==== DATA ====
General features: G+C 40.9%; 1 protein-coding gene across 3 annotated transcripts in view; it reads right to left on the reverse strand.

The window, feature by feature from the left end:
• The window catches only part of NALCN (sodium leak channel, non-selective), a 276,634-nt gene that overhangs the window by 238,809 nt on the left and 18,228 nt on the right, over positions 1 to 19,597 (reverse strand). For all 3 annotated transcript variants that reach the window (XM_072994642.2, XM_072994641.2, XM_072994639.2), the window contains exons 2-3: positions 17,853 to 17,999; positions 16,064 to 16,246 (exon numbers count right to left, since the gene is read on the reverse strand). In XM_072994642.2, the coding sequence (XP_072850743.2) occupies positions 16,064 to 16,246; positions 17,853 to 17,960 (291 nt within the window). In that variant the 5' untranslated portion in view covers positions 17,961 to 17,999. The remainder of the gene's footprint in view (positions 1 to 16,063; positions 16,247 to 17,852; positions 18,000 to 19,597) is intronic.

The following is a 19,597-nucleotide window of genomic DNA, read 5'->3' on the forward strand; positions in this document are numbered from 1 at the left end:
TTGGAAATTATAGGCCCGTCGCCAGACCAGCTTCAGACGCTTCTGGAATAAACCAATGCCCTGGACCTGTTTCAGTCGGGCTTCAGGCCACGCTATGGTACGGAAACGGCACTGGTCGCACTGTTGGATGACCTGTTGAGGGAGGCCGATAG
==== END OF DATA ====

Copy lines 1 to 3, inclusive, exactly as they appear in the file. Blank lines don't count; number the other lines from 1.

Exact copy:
General features: G+C 40.9%; 1 protein-coding gene across 3 annotated transcripts in view; it reads right to left on the reverse strand.

The window, feature by feature from the left end:
• The window catches only part of NALCN (sodium leak channel, non-selective), a 276,634-nt gene that overhangs the window by 238,809 nt on the left and 18,228 nt on the right, over positions 1 to 19,597 (reverse strand). For all 3 annotated transcript variants that reach the window (XM_072994642.2, XM_072994641.2, XM_072994639.2), the window contains exons 2-3: positions 17,853 to 17,999; positions 16,064 to 16,246 (exon numbers count right to left, since the gene is read on the reverse strand). In XM_072994642.2, the coding sequence (XP_072850743.2) occupies positions 16,064 to 16,246; positions 17,853 to 17,960 (291 nt within the window). In that variant the 5' untranslated portion in view covers positions 17,961 to 17,999. The remainder of the gene's footprint in view (positions 1 to 16,063; positions 16,247 to 17,852; positions 18,000 to 19,597) is intronic.